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(Credit: Nicolas Genin)

Film

The actor whom Ethan Hawke compared to Marlon Brando

American actor and director, Ethan Hawke, has established himself as one of the biggest names in Hollywood with stellar performances in films like Dead Poets Society and Richard Linklater’s iconic Before Trilogy. He has been honoured with some of the most coveted prizes in the world of cinema, including multiple Academy Award nominations as well as an Independent Spirit Award for his fantastic work in First Reformed.

In an Ask Me Anything session on Reddit, Hawke was asked about many of his experiences working on various productions as well as his colleagues over the years. While speaking about one particular thespian, Hawke gushed with praise and compared the contemporary actor to some of the greatest acting talents in the history of cinema.

Hawke showered his colleague with compliments, implying that he has something that many modern actors don’t: “He’s the only actor since Marlon Brando that’s actually done anything new with the art of acting; he’s successfully taken us away from an obsession with naturalism into a kind of presentation style of acting that I imagine was popular with the old troubadours.”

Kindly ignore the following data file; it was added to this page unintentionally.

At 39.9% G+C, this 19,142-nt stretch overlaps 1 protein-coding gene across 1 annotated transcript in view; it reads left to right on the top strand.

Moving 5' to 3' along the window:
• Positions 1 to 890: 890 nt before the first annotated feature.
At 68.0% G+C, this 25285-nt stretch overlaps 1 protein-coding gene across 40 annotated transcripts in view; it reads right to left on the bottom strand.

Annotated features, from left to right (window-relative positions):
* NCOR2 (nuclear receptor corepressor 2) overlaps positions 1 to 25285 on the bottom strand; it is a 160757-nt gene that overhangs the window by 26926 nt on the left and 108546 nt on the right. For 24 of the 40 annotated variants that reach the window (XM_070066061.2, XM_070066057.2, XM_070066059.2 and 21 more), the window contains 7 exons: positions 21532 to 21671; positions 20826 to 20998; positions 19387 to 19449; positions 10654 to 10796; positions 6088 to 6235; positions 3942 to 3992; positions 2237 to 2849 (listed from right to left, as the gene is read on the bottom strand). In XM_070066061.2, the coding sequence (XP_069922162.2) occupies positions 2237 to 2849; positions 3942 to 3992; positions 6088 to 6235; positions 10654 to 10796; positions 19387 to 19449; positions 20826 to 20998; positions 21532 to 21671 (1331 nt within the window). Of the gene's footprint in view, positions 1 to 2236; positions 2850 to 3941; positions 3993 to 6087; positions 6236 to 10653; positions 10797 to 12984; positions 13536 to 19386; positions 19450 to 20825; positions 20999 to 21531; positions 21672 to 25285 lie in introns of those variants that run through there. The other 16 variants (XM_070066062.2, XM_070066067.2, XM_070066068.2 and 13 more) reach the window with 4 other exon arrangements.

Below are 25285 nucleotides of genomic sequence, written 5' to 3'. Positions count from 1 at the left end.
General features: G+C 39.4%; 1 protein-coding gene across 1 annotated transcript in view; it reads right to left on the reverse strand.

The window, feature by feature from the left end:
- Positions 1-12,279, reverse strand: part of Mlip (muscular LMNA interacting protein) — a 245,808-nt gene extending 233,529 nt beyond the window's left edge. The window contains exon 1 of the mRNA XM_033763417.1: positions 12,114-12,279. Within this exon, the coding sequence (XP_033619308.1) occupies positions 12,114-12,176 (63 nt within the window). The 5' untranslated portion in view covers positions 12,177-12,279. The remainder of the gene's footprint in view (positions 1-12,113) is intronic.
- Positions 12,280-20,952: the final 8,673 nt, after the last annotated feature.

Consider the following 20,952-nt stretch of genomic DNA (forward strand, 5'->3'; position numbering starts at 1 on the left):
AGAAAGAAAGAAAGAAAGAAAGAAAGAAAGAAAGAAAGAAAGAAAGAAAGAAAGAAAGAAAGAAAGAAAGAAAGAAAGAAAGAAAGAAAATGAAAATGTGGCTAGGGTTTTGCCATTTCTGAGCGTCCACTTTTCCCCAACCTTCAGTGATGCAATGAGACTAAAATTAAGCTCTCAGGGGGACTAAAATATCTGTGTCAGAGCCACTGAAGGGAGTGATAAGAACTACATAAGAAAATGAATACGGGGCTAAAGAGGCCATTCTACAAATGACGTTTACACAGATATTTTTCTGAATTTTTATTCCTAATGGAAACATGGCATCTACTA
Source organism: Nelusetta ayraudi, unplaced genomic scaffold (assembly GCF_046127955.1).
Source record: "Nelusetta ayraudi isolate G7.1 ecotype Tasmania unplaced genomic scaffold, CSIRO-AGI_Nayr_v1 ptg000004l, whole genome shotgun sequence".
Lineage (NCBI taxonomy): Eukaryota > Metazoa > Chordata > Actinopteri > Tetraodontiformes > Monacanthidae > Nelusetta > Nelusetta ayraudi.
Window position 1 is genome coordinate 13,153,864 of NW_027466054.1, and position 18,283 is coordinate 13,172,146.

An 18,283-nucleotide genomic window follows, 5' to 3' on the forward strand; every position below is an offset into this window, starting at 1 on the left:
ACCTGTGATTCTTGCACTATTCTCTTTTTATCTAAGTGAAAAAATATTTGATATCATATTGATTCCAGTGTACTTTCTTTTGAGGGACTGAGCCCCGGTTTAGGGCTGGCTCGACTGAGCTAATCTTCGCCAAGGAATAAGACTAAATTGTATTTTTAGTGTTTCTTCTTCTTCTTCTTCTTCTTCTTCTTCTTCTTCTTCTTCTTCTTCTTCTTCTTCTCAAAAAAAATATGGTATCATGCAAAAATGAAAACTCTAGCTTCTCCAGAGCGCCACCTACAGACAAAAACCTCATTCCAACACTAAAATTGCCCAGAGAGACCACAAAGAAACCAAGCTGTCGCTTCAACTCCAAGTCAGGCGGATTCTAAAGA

By reading Hawke’s description, one would assume that he is talking about someone like Daniel Day-Lewis or Joaquin Phoenix. However, he was commenting on the talents of none other than the star of Ghost RiderNicolas Cage. The two had collaborated on the 2005 crime drama Lord of War which starred Cage as an illegal arms dealer.

Hawke added: “If I could erase his bottom half bad movies, and only keep his top half movies, he would blow everyone else out of the water. He’s put a little too much water in his beer, but he is still one of the great actors of our time. And working with him was an absolute pleasure. In fact, one of my favourite scenes I’ve ever done is the last scene in Lord of War.”

Nicolas Cage recently entered public discourse again with a strangely mesmerising performance as a reclusive truffle hunter named Robin Feld in Pig. The film is an impressive deconstruction of cinematic violence and a refutation of Cage’s established persona. “I do feel that I’ve gone into my own wilderness and that I’ve left the small town that is Hollywood,” Cage said in an interview.

Cage continued: “I don’t know exactly why Rob left his stardom. It’s never fully explained, and I like that about the movie. But as for me, I don’t know if I’d want to go back. I don’t know if I’d want to go and make another Disney movie. It would be terrifying. It’s a whole different climate. There’s a lot of fear there.”